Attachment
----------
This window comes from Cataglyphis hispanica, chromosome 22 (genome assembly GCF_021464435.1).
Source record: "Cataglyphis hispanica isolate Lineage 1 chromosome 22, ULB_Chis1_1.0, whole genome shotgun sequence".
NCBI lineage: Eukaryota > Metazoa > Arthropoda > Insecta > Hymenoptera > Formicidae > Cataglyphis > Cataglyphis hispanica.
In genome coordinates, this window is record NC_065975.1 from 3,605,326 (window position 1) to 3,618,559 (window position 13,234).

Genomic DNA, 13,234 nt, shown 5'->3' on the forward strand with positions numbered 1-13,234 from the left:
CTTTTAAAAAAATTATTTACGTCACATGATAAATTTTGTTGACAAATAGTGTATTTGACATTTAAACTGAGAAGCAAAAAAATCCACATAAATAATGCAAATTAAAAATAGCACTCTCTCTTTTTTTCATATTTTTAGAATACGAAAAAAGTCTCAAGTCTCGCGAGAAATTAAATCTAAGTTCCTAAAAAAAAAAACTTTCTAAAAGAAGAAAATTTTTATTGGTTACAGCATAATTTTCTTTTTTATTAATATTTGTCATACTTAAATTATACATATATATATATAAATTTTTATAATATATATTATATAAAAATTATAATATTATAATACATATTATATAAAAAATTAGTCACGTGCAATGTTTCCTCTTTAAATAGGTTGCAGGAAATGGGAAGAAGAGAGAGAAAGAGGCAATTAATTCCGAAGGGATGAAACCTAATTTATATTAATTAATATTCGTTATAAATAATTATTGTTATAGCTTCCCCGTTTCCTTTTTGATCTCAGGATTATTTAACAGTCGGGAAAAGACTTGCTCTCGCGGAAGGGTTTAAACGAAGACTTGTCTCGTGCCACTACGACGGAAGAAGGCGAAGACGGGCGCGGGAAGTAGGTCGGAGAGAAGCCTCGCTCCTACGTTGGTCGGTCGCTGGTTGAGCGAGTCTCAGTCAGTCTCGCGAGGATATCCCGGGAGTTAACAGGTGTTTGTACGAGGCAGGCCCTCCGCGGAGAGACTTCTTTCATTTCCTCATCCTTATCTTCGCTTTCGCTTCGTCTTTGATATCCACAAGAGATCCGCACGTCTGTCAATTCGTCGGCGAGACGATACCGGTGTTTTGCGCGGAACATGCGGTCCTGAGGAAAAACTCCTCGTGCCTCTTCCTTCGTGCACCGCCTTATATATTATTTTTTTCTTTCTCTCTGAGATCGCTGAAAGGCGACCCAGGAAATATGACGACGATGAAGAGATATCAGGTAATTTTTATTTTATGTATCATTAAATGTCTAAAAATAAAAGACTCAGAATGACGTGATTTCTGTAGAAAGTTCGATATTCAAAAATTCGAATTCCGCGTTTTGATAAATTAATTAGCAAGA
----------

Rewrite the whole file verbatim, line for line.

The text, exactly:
This window comes from Cataglyphis hispanica, chromosome 22 (genome assembly GCF_021464435.1).
Source record: "Cataglyphis hispanica isolate Lineage 1 chromosome 22, ULB_Chis1_1.0, whole genome shotgun sequence".
NCBI lineage: Eukaryota > Metazoa > Arthropoda > Insecta > Hymenoptera > Formicidae > Cataglyphis > Cataglyphis hispanica.
In genome coordinates, this window is record NC_065975.1 from 3,605,326 (window position 1) to 3,618,559 (window position 13,234).

Genomic DNA, 13,234 nt, shown 5'->3' on the forward strand with positions numbered 1-13,234 from the left:
CTTTTAAAAAAATTATTTACGTCACATGATAAATTTTGTTGACAAATAGTGTATTTGACATTTAAACTGAGAAGCAAAAAAATCCACATAAATAATGCAAATTAAAAATAGCACTCTCTCTTTTTTTCATATTTTTAGAATACGAAAAAAGTCTCAAGTCTCGCGAGAAATTAAATCTAAGTTCCTAAAAAAAAAAACTTTCTAAAAGAAGAAAATTTTTATTGGTTACAGCATAATTTTCTTTTTTATTAATATTTGTCATACTTAAATTATACATATATATATATAAATTTTTATAATATATATTATATAAAAATTATAATATTATAATACATATTATATAAAAAATTAGTCACGTGCAATGTTTCCTCTTTAAATAGGTTGCAGGAAATGGGAAGAAGAGAGAGAAAGAGGCAATTAATTCCGAAGGGATGAAACCTAATTTATATTAATTAATATTCGTTATAAATAATTATTGTTATAGCTTCCCCGTTTCCTTTTTGATCTCAGGATTATTTAACAGTCGGGAAAAGACTTGCTCTCGCGGAAGGGTTTAAACGAAGACTTGTCTCGTGCCACTACGACGGAAGAAGGCGAAGACGGGCGCGGGAAGTAGGTCGGAGAGAAGCCTCGCTCCTACGTTGGTCGGTCGCTGGTTGAGCGAGTCTCAGTCAGTCTCGCGAGGATATCCCGGGAGTTAACAGGTGTTTGTACGAGGCAGGCCCTCCGCGGAGAGACTTCTTTCATTTCCTCATCCTTATCTTCGCTTTCGCTTCGTCTTTGATATCCACAAGAGATCCGCACGTCTGTCAATTCGTCGGCGAGACGATACCGGTGTTTTGCGCGGAACATGCGGTCCTGAGGAAAAACTCCTCGTGCCTCTTCCTTCGTGCACCGCCTTATATATTATTTTTTTCTTTCTCTCTGAGATCGCTGAAAGGCGACCCAGGAAATATGACGACGATGAAGAGATATCAGGTAATTTTTATTTTATGTATCATTAAATGTCTAAAAATAAAAGACTCAGAATGACGTGATTTCTGTAGAAAGTTCGATATTCAAAAATTCGAATTCCGCGTTTTGATAAATTAATTAGCAAGA